sudden increases in earth temperatures, or

sudden decreases in temperature, or

changes in atmospheric gases, or

changes in humidity, or

abrupt rise of mountains, or

abrupt disappearance of mountains, or

draining away of shallow seas, or

increase in volcanic eruptions, or

sudden impacts of meteorites, or

invasion of foreign species from one continent to another.

TEXAS RED BEDS – EXTINCTION # 1, 285 MILLION YEARS AGO.

Diadectes, side and top view. (c) Dr. Robert T. Bakker

To sort through all the possible solutions, it would help to find the very first case when large land animals evolved and then died-off. North Central Texas preserves this earliest apocalypse in the red-stained rocks laid down in the Early Permian. This extinction was long before the event that struck at the Late Permian.

Beginning in 1877, Texas excavations showed how the earliest large land herbivores evolved. These plant-eating pioneers were wide-bodied, low-slung reptiles known as “Cross-Biters,” Diadectes. Diadectes and its kin were the first large land animals to acquire the wide molars and big guts needed to digest leaves and branches from terrestrial bushes and trees.

The members of the Diadectes Family were the commonest land herbivore for fifteen million years…..and then, suddenly, they went extinct. The pattern at this first die-off matches what we’ve seen in the other land extinctions – small species were far more successful in living through the event.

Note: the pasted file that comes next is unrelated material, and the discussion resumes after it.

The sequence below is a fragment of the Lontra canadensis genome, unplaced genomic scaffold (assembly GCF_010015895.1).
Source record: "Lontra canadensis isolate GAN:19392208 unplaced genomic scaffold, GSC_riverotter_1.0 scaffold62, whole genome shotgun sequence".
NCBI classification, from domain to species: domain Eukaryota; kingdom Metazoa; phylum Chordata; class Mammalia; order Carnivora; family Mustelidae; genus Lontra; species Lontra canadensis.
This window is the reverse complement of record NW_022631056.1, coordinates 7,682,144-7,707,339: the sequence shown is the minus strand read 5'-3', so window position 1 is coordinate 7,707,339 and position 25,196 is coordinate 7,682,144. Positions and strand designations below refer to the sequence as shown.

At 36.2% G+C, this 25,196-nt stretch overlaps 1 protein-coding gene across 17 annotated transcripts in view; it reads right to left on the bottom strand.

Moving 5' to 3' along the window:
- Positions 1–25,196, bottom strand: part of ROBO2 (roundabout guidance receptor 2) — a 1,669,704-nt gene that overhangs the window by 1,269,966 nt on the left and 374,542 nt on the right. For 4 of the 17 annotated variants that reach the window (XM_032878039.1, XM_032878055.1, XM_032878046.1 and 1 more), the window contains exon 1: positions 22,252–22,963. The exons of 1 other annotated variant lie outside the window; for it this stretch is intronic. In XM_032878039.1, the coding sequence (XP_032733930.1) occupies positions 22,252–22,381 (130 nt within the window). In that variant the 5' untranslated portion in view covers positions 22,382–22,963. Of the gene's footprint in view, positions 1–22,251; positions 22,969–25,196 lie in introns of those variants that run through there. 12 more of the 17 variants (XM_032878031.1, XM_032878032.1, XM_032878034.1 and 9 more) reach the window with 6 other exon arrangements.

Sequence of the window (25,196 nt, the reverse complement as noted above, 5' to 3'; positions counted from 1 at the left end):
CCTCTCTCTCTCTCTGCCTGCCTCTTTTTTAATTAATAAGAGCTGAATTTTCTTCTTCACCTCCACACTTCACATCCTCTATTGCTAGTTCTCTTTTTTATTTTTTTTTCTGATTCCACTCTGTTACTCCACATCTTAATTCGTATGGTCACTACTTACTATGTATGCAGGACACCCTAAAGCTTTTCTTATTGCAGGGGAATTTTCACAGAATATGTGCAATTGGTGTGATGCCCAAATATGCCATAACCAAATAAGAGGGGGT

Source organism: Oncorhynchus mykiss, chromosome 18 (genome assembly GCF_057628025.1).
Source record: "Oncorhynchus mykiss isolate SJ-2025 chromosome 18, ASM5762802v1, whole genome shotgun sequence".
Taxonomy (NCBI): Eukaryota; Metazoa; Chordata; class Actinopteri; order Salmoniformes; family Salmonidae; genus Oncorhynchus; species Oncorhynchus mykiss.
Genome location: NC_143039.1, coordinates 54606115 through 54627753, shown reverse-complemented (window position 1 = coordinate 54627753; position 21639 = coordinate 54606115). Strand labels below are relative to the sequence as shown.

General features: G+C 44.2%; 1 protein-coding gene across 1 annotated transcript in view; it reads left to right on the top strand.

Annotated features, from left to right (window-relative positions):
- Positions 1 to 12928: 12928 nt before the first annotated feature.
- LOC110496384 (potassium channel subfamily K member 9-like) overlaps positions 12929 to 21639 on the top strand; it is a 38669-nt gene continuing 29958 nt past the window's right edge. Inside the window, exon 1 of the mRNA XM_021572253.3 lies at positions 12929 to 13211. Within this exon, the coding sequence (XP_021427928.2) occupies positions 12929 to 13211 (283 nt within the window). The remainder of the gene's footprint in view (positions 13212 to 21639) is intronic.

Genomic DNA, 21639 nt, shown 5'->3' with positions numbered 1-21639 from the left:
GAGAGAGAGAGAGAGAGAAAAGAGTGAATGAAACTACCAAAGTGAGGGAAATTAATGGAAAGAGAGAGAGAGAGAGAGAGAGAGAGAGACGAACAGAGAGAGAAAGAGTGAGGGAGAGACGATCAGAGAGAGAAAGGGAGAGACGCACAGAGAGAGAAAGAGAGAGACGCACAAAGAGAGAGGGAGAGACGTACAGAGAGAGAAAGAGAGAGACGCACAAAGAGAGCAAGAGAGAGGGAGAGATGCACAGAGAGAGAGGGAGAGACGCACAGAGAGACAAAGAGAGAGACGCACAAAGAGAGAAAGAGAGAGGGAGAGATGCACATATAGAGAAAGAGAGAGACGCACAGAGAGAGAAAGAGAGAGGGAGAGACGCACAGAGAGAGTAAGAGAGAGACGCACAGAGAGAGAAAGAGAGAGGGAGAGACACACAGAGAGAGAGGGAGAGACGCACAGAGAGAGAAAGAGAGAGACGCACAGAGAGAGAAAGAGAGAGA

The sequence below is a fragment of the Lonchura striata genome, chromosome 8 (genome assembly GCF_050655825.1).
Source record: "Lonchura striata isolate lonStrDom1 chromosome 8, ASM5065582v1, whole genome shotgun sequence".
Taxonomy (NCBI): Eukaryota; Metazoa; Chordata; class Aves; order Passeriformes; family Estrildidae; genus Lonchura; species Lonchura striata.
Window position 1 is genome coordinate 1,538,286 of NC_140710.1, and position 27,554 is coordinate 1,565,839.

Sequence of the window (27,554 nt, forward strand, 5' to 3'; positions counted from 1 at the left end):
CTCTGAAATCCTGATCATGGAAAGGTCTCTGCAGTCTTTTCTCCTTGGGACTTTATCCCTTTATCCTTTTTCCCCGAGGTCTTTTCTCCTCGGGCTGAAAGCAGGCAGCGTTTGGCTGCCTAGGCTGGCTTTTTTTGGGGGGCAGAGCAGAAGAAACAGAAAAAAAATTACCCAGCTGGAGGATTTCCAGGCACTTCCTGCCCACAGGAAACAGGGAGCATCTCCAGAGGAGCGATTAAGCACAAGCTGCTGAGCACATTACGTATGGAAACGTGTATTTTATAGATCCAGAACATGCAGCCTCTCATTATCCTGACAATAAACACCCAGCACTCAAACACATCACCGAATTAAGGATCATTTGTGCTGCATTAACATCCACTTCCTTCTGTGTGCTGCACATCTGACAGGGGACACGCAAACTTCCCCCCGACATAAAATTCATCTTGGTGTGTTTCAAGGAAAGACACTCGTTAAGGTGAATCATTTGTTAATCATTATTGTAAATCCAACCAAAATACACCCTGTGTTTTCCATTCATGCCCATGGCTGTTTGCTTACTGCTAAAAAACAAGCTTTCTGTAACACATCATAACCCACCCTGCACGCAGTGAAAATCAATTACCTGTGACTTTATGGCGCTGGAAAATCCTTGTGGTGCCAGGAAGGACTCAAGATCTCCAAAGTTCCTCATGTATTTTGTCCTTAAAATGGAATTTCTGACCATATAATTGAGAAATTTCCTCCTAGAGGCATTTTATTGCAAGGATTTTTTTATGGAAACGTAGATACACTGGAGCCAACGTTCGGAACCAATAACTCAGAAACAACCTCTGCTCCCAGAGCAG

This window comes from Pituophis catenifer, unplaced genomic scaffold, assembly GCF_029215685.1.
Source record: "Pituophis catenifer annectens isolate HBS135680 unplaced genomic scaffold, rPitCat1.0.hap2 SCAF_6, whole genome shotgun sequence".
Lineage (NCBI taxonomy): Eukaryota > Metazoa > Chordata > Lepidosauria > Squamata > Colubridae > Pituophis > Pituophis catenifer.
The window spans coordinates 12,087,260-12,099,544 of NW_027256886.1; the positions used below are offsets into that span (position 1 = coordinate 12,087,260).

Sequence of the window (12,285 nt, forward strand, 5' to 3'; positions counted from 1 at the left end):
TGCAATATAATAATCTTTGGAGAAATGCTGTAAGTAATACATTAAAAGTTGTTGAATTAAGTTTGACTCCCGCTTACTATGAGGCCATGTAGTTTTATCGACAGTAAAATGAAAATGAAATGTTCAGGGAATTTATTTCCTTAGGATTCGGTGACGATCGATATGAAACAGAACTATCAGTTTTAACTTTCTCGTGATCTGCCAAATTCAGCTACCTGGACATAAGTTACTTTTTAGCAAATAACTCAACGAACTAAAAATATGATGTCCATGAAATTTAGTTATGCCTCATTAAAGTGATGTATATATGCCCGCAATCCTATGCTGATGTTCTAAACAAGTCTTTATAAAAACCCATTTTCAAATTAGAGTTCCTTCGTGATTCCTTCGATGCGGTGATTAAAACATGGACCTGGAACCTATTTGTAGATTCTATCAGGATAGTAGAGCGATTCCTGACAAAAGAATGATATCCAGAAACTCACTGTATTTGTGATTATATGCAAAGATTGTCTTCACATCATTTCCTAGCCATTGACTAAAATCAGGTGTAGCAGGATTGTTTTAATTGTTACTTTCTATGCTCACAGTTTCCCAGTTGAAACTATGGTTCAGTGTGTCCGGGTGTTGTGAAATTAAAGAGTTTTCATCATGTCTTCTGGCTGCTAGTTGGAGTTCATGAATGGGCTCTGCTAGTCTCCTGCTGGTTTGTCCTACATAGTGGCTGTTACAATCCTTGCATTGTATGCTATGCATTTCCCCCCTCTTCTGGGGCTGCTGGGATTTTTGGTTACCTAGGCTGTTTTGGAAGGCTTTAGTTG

RED BEDS BOUNCE – EXTINCTION #1 OPENS OPPORTUNITIES FOR FAUNA # 2 – THE TEXAS WIDE-BODIES.

This first die-off opened niches for the survivors. New and spectacular large herbivores evolved from small ancestors. In the Texas Red Beds, we find super-wide-bodied caseid reptiles who reached weights of more than a half ton.

The wide-bodied caseid reptile. (c) Dr. Robert T. Bakker

EXTINCTION #2 OPENS OPPORTUNITIES FOR FAUNA #3 – THE DOME-HEADS.

The wide-bodied caseids flourished for millions of years in the Middle Permian – then, the second extinction struck. Caseids disappeared. Evolving into the gap were advanced mammal-like reptiles with thick bone foreheads. There were both giant carnivores (anteosaurs) and giant herbivores (keratocephs).

Keratocephus, having a bit of trouble with anteosaurus. (c) Dr. Robert T. Bakker

The Houston Museum continues digging in north Texas, where the Red Beds record the earliest waves of large land animal evolution and the first extinction events. Many mysteries remain. But one pattern seems confirmed:

Mass die-offs on land are targeted like smart bombs. If you’re a big herbivore or big carnivore, you have the highest probability of going extinct.

Learn more about the First Apocalypse, and see Dr. Bakker and the Museum’s paleontology team in action, tonight at 8 p.m. on The History Channel.